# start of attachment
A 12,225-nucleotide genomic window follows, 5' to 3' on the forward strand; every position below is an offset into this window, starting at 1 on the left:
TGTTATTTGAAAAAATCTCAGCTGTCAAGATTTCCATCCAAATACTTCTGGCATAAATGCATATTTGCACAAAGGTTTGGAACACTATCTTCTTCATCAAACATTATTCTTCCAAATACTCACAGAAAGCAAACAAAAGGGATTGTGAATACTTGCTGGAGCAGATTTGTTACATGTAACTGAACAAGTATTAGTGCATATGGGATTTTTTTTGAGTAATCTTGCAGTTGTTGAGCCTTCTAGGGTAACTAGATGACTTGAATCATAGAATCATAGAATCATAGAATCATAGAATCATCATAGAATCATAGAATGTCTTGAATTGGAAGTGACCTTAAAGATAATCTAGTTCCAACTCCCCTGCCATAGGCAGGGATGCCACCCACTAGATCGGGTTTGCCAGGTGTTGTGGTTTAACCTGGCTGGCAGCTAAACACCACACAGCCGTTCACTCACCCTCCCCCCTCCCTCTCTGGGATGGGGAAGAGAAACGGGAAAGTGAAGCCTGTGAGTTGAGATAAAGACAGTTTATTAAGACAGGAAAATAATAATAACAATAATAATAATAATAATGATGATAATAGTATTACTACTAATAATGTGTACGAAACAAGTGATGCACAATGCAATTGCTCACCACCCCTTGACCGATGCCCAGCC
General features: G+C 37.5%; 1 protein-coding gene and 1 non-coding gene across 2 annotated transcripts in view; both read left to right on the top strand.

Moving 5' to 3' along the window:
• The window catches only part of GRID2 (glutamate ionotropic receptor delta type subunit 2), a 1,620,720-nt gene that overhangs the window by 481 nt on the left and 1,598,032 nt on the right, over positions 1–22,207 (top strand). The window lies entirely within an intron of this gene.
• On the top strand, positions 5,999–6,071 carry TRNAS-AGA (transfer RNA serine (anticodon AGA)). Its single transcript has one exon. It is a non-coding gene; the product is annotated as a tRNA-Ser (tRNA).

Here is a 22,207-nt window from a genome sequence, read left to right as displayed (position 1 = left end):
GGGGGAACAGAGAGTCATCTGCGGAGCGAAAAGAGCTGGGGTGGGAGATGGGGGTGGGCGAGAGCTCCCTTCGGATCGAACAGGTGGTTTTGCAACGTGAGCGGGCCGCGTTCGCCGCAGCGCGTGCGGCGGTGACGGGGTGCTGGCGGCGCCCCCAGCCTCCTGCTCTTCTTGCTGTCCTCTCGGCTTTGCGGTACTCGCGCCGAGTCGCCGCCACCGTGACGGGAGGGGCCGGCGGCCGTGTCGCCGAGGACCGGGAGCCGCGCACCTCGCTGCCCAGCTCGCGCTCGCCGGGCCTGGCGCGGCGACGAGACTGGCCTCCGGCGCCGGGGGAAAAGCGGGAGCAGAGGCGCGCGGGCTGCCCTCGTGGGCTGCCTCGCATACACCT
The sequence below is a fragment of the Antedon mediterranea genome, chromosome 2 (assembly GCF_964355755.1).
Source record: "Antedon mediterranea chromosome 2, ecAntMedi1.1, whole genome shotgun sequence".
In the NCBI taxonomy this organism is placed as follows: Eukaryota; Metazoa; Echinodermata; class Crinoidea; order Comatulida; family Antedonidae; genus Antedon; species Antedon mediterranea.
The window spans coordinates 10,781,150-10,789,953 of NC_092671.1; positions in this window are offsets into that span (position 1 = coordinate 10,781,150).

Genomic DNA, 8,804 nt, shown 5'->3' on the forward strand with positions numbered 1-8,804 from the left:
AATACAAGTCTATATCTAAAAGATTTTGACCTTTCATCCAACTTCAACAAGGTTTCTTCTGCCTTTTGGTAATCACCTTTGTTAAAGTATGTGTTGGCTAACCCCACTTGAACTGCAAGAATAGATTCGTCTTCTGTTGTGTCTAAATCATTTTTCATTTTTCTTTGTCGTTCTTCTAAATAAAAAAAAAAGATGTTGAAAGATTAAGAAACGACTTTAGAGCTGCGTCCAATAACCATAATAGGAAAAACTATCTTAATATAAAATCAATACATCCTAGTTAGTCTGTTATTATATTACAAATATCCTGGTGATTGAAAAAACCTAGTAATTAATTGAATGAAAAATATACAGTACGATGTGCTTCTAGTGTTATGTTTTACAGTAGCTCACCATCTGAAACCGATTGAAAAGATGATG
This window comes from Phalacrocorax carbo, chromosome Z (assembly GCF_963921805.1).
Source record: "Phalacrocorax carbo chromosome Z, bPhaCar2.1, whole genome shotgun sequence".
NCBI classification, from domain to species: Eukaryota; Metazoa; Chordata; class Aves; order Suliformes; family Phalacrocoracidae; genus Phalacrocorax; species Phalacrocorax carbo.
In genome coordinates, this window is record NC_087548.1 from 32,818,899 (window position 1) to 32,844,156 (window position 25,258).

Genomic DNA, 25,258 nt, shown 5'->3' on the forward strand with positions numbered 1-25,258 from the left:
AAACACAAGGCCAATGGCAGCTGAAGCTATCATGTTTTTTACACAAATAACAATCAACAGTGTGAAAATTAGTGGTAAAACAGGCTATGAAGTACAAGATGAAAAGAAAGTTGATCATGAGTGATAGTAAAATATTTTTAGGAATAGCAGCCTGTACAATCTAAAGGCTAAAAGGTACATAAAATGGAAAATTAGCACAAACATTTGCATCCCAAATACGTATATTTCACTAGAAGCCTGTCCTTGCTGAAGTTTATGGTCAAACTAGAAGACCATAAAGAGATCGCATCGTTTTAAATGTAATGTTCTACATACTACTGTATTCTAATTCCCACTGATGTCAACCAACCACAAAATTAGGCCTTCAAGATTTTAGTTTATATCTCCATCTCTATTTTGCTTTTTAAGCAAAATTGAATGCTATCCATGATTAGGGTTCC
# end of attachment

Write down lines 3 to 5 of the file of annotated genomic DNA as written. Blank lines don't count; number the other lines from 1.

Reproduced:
General features: G+C 37.5%; 1 protein-coding gene and 1 non-coding gene across 2 annotated transcripts in view; both read left to right on the top strand.

Moving 5' to 3' along the window:
• The window catches only part of GRID2 (glutamate ionotropic receptor delta type subunit 2), a 1,620,720-nt gene that overhangs the window by 481 nt on the left and 1,598,032 nt on the right, over positions 1–22,207 (top strand). The window lies entirely within an intron of this gene.